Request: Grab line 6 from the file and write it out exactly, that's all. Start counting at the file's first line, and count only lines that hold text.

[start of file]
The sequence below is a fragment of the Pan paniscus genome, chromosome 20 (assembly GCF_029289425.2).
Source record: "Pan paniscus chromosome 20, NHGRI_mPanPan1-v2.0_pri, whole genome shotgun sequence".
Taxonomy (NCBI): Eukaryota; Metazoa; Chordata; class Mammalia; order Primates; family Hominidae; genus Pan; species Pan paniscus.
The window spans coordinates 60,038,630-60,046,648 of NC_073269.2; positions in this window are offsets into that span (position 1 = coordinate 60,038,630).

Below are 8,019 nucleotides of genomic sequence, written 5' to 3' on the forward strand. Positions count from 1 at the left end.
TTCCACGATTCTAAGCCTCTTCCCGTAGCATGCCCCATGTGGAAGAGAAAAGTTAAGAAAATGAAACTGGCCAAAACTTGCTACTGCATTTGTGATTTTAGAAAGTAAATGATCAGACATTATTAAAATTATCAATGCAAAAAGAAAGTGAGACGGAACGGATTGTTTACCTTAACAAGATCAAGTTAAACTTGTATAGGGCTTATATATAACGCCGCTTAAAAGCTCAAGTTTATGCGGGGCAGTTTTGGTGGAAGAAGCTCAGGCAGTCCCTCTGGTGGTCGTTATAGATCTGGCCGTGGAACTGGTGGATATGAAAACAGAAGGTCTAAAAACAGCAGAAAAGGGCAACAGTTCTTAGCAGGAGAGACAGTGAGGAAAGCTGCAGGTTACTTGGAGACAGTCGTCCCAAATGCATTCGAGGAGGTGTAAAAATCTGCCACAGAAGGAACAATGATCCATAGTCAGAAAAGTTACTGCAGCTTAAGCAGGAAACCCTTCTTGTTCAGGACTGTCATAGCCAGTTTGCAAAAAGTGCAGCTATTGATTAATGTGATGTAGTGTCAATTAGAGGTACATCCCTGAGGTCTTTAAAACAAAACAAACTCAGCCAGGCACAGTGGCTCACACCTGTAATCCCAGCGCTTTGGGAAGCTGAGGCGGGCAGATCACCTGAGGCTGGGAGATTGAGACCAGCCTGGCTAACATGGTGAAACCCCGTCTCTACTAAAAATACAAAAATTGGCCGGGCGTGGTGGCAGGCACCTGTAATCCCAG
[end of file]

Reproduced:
TTCCACGATTCTAAGCCTCTTCCCGTAGCATGCCCCATGTGGAAGAGAAAAGTTAAGAAAATGAAACTGGCCAAAACTTGCTACTGCATTTGTGATTTTAGAAAGTAAATGATCAGACATTATTAAAATTATCAATGCAAAAAGAAAGTGAGACGGAACGGATTGTTTACCTTAACAAGATCAAGTTAAACTTGTATAGGGCTTATATATAACGCCGCTTAAAAGCTCAAGTTTATGCGGGGCAGTTTTGGTGGAAGAAGCTCAGGCAGTCCCTCTGGTGGTCGTTATAGATCTGGCCGTGGAACTGGTGGATATGAAAACAGAAGGTCTAAAAACAGCAGAAAAGGGCAACAGTTCTTAGCAGGAGAGACAGTGAGGAAAGCTGCAGGTTACTTGGAGACAGTCGTCCCAAATGCATTCGAGGAGGTGTAAAAATCTGCCACAGAAGGAACAATGATCCATAGTCAGAAAAGTTACTGCAGCTTAAGCAGGAAACCCTTCTTGTTCAGGACTGTCATAGCCAGTTTGCAAAAAGTGCAGCTATTGATTAATGTGATGTAGTGTCAATTAGAGGTACATCCCTGAGGTCTTTAAAACAAAACAAACTCAGCCAGGCACAGTGGCTCACACCTGTAATCCCAGCGCTTTGGGAAGCTGAGGCGGGCAGATCACCTGAGGCTGGGAGATTGAGACCAGCCTGGCTAACATGGTGAAACCCCGTCTCTACTAAAAATACAAAAATTGGCCGGGCGTGGTGGCAGGCACCTGTAATCCCAG